New York's ban on flavored e-cigarettes is still held up in court but the state may try to keep it alive and expand it to include menthol. The state's Public Health and Health Planning Council is set to vote Thursday to keep the emergency ban on the books for another 90 days. The council had approved the ban in September but a state appeals court blocked the state from enforcing it in October.
Council members could also vote Thursday to ban menthol e-cigarette flavoring.
The Food and Drug Administration can regulate e-cigarettes like it does conventional cigarettes, an appeals court said Tuesday, finding that the products are “indisputably highly addictive and pose health risks, especially to youth, that are not well understood.” [...] The issue for the court was whether the FDA has the authority to treat e-cigarettes as “tobacco products” and to subject the vaping products to the same set of rules and regulations as their conventional counterparts.
A fixture of the public health crisis since the announcement of the Government of India’s e-cigarette ban has been the expression of doctors’ concerns – and a number have been expressed since the ban was announced.
[...] “There is data available regarding e-cigarettes as smoking cessation devices from the UK, so Indian studies should have been taken up by the government as well as health organisations,” said Dr Bharat Ghopal, the senior pulmonologist and director of the National Chest Centre in Delhi. ‘A lot of smokers come to us asking for alternatives so that they can quit smoking. [...]
People with attention deficit hyperactivity disorder (ADHD) are more likely to self-administer nicotine and report more pleasurable responses than people without the condition, according to a study by Duke Health researchers. [...] Duke researchers tested a nicotine nasal spray to determine the effects of the addictive chemical on non-smoking young adults. They recruited 136 people aged 18-25 years. About half (61) of the participants had a clinical diagnosis of ADHD, and the others (75) were free from any psychiatric condition.
Smoking e-cigarettes or “vaping” has been marketed as an alternative to traditional tobacco cigarettes to help existing smokers “kick the habit”. However, their popularity is also rising among non-smoking adolescents – from 2017–2018 e-cigarette use increased by a staggering 78% in high school students – with the primary appeal cited as being the variety of available flavors. But how safe are the ingredients in e-cigarettes? Here we highlight some of the studies exploring e-cigarette safety, published during 2019.
Many cancer survivors continue to use tobacco products after their cancer diagnosis despite the mounting evidence showing reduced effectiveness of cancer treatments, increased overall and cancer-specific mortality and increased risk for a second primary cancer. Tobacco use has also been associated with poorer response to cancer treatment and cancer recurrence leading to significantly increased costs associated with cancer treatment. Cigarette smoking rates among cancer survivors have been reported in prior studies using two national data sources. [...]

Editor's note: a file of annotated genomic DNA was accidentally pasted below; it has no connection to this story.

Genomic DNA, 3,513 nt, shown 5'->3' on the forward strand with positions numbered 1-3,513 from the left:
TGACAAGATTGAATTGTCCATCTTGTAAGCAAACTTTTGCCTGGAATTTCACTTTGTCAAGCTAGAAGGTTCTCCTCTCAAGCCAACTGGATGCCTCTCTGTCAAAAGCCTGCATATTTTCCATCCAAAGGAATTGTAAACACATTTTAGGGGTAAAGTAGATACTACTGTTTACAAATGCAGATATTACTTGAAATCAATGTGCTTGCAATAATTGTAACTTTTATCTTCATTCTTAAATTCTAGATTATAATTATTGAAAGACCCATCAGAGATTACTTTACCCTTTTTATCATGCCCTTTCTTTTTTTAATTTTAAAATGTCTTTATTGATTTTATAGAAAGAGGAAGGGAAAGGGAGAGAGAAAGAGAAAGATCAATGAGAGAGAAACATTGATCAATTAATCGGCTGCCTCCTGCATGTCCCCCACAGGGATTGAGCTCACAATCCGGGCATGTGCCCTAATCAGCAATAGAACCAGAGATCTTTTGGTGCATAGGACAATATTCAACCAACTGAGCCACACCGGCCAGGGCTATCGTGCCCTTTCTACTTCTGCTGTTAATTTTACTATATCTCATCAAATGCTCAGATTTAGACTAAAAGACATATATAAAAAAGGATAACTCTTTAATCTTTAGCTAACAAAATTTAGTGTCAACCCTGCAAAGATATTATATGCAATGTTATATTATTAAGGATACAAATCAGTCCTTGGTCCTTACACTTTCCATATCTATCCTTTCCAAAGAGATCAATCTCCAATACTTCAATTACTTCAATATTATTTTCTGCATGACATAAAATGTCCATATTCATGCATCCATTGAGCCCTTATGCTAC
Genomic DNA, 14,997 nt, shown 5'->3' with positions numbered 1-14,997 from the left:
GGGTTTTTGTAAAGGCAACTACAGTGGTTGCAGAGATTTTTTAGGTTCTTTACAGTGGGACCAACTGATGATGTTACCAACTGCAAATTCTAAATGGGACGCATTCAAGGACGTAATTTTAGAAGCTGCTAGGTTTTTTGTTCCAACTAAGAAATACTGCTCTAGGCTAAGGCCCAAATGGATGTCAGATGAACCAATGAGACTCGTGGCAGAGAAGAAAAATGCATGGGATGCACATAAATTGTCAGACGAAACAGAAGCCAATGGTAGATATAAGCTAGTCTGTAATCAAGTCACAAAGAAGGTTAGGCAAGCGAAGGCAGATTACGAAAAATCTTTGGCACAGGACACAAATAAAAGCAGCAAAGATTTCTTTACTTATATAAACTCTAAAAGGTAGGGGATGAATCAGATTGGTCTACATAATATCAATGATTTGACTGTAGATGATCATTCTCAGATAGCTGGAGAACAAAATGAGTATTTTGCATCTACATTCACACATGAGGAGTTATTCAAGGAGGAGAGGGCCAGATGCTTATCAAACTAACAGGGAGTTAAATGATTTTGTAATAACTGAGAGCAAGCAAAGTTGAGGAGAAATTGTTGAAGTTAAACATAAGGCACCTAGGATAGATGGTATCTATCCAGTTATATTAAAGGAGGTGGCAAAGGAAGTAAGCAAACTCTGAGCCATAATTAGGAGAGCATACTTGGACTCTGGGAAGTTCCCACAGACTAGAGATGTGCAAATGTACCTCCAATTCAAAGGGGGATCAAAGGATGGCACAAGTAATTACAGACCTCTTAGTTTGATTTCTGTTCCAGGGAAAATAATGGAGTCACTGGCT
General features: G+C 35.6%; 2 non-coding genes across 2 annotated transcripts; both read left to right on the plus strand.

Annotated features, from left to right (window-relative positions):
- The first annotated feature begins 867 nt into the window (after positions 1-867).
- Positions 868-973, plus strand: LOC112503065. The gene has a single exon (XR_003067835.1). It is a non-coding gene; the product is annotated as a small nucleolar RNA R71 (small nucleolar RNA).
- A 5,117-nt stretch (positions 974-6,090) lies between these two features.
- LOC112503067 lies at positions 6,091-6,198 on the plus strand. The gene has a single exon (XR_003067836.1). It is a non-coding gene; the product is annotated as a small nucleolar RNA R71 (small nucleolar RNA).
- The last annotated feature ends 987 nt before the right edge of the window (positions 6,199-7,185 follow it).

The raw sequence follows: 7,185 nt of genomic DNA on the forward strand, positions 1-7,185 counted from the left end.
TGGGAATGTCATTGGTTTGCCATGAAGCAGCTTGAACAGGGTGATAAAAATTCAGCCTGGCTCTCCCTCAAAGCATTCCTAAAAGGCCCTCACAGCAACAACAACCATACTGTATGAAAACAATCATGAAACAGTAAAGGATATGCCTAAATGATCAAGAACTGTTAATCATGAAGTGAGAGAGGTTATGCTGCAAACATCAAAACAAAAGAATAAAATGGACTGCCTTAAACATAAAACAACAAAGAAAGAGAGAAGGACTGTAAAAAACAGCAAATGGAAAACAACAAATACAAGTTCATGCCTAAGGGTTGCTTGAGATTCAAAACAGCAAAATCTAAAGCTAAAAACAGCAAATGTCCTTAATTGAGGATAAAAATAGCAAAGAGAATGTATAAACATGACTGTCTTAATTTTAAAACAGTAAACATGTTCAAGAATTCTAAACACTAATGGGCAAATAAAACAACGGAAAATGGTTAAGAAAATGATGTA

Flavored e-cigarettes and vaping products are quickly erasing decades of progress in decreasing youth tobacco use. And, unless the Trump administration takes swift action, these products will lead to severe but entirely preventable health consequences for a new generation of Americans addicted to nicotine. Although vaping technology is too new to gauge its long-term effects on health, the immediate impact is stark: More than one-quarter of U.S. high school students, and one in 10 middle school students, have used e-cigarettes in the past 30 days [...]
At the end of September, about 24 hours after Pennsylvania Governor Tom Wolf came out in support of legalizing recreational cannabis, he talked to a journalist on the street about the so-called vaping epidemic. [...] "The real problem with vaping is the illicit substances that are being introduced into the vaping," Wolf said that day. "Again, bring it out in the open. Let's deal with it." Now Wolf's administration is more explicitly tying their push for legal weed to the need to respond to the ongoing vape crisis. [...]
A substance potentially causing serious lung diseases has been found in liquid e-cigarettes sold here, health authorities said, Thursday. The "vaping" products, however, did not contain tetrahydrocannabinol (THC), a chemical that is said to be responsible for most cases of lung damage from vaping reported in the U.S. The Ministry of Food and Drug Safety announced the results of its toxicity tests on seven potentially harmful ingredients in 153 liquid e-cigarette products, or e-liquids, amid growing anxiety among vapers following the health authorities' strong warning against using them issued in October.
E-cigarette companies insist that their products are not aimed at young people, however this idea has been rejected by Irish teenagers who believe that they are being specifically targeted, new research has found.
The research [...] involved focus groups made up of 3rd and 4th year secondary school students.
According to the findings, teenagers do not believe that the flavours and packaging used are designed for adults only. In fact, some believe that a number of these products would not appeal to adults at all, but would to children.